The report, presented by the Head of Planning David Popplewell, set out a series of concerns regarding the lodges’ visual impact, a lack of screening, and the lack of detail about landscaping plans and construction controls during development.

However, addressing the Committee as one of the local members whose Ward would be affected by the development, Cllr Phil Kidney said St Florence Community Council vigorously supported the application as being of direct benefit to businesses in the village. 

He pointed out that the economic benefits were not only Tenby centric but affected businesses elsewhere in the County.

Phil Kidney told the Committee his visit to a laundry in Pembroke Dock, by chance, revealed that laundry he delivered would be delayed because of laundry being done for the accommodation already on site. 

Cllr Kidney added that, bearing in mind the current furore over second homes, the provision of holiday accommodation on sites such as Heatherton could reduce the demands on local housing and open-up opportunities for local people to live locally.

He fully endorsed the proposal and said he could see no downside to permitting further expansion of a business that delivered jobs to local people, especially young people entering the jobs market for the first time.

Cllr Jonathan Preston agreed with Cllr. Kidney. 

He observed that the regulations regarding what constituted ‘a caravan’ were out of date and out of touch with reality. 

Although the proposed lodges were technically caravans; they were a world away from what most people would expect a caravan to look like and beyond the vision that informed the current rules regarding the term.

Cllr Mark Carter said the problems identified in the planning report could be addressed through the imposition of conditions on the development to offset them.

Mark Carter pointed out issues regarding the detail of landscaping works and lighting could be subject to conditions drafted by officers.

His opinion was warmly welcomed by both Cllrs David Pugh and Vice-Chair Tony Wilcox.

David Pugh said Heatherton was a successful business, employing local people and should be encouraged to continue to offer job opportunities for locals.

Tony Wilcox said Heatherton was one of the three main jewels in Pembrokeshire’s tourist crown. 

He noted the other two destinations – Folly Farm and Bluestone – both recently applied to extend their facilities, and he could see little or no difference between what Heatherton proposed and what officers were prepared to accept elsewhere.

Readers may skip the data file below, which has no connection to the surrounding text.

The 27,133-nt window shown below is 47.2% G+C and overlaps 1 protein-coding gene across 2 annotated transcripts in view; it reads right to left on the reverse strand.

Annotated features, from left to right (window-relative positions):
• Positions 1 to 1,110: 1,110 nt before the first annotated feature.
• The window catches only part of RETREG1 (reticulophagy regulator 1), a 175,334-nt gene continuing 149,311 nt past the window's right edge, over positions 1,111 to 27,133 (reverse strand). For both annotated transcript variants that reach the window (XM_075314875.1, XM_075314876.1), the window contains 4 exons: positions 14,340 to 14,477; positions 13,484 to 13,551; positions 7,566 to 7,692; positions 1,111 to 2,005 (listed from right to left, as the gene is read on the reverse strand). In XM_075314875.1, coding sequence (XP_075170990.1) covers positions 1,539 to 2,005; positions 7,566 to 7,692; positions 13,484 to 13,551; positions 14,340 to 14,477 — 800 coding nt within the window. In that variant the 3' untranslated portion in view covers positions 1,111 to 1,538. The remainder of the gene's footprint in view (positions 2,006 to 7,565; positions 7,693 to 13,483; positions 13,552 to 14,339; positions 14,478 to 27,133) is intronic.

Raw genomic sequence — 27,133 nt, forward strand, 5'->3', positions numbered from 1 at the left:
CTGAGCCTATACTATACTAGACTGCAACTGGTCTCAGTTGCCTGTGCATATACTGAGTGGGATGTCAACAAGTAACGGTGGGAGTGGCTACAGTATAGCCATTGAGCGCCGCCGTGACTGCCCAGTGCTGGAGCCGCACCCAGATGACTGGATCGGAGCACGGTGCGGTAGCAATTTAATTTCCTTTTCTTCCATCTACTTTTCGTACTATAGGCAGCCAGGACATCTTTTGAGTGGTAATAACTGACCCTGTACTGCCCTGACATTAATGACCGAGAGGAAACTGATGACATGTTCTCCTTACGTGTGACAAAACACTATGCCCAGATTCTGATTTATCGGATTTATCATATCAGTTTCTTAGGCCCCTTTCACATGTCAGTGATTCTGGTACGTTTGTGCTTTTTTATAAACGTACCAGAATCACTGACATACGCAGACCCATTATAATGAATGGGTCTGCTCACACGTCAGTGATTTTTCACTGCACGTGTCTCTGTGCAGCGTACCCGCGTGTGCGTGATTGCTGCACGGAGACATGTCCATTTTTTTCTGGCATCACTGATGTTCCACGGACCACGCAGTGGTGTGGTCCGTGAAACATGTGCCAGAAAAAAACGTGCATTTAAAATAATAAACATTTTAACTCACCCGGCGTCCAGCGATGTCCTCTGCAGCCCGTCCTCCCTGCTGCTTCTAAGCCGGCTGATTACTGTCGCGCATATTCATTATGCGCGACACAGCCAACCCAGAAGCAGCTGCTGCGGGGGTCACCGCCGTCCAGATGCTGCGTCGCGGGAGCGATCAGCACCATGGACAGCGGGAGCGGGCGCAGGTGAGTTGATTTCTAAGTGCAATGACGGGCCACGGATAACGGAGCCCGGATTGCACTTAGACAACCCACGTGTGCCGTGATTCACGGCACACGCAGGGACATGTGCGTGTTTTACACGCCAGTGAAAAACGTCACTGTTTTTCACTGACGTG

Cllr Tim Evans developed Cllr Wilcox’s theme, observing that officers barely raised an eyebrow about a further eighty pieces of holiday accommodation at Bluestone, which he said had ‘whizzed through’. 

Subject to conditions being brought back to the Committee, he fully supported the application.

Cllr Jacob Williams, Chair of Planning, asked whether the proposed conditions would be back before the Committee for its next meeting in July. 

Having received an equivocal answer he moved that if the Committee approved the scheme, with the proposed planning conditions to offset officers’ objections must come before the Committee on July 27.

Cllr Pugh endorsed that approach by saying nobody wanted the proposal kicked into the long grass.

Councillors approved the plans unanimously by 14 votes to nil, and officers must prepare conditions to attach to the planning permission ahead of the Committee’s next meeting.

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Milford Haven: Christmas cosmetics thief caged



A MIDLANDS shop lifter caught stealing £2200 worth of cosmetics and skin care products from Boots in Milford Haven just before Christmas, has been jailed.

Magistrates sitting at Haverfordwest Court on Tuesday (Jun 15) accepted a guilty plea from 53-year-old Ion-Gabriel Maimut of Perrott Street, Birmingham.

He was jailed for what the bench described as “offending so serious because the defendant has a flagrant disregard for people and their property.

“And because of the high degree of planning and the high value of the theft.

“And because the theft was aggravated by the defendant’s record of previous offending.”

Maiumut, bang-to-rights, pleaded guilty at the first opportunity to a single theft of goods from Boots to the value of £2204.91 on December 4, 2020.

The court confirmed that the defendant’s guilty plea was considered when imposing sentence.

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Blue Gem Wind begins digital aerial surveys for 300MW Valorous floating wind project



BLUE GEM WIND, the joint venture between TotalEnergies, one of the world’s largest energy companies, and Simply Blue Energy, has begun offshore digital aerial surveys for a proposed 300MW floating wind project.

APEM Ltd have been chosen by Blue Gem Wind to deliver 24 consecutive monthly bird and marine mammal surveys of the early-commercial scale Valorous site. The high resolution data obtained will support baseline environmental characterisation of the site and environmental impact assessments for key ecological receptors.

The survey programme commenced in March 2021 and four of the 24 monthly surveys have been completed
to date.

Sean Evans, Environmental Specialist at Blue Gem Wind said, “It is important for us to begin long-lead in items
such as bird and marine mammal surveys as early as possible. These surveys will provide crucial species specific
data on the number, spatial distribution and activity of individuals across the Valorous site. This enables us to
undertake robust environmental impact assessments ahead of our planned consent application submission in

Matt Rohner, Senior Consultant at APEM, “APEM Ltd are delighted to be able to support Blue Gem Wind’s
proposed Valorous offshore wind farm with our best-in-class survey design approach. Imagery captured using
state-of-the-art cameras is of ultra-high (1.6cm) resolution, providing industry leading image quality that is
essential for species level identification.”

The Celtic Sea is poised to play a key role in Net Zero, the Committee on Climate Change’s 100GW offshore
wind target, and crucially, the UK Government’s target of 1 GW of floating wind by 2030. The ORE Catapult also
estimated that the first GW of floating wind in the Celtic Sea could potentially deliver over 3,000 jobs and
£682m in supply chain opportunities for Wales and Cornwall by 2030.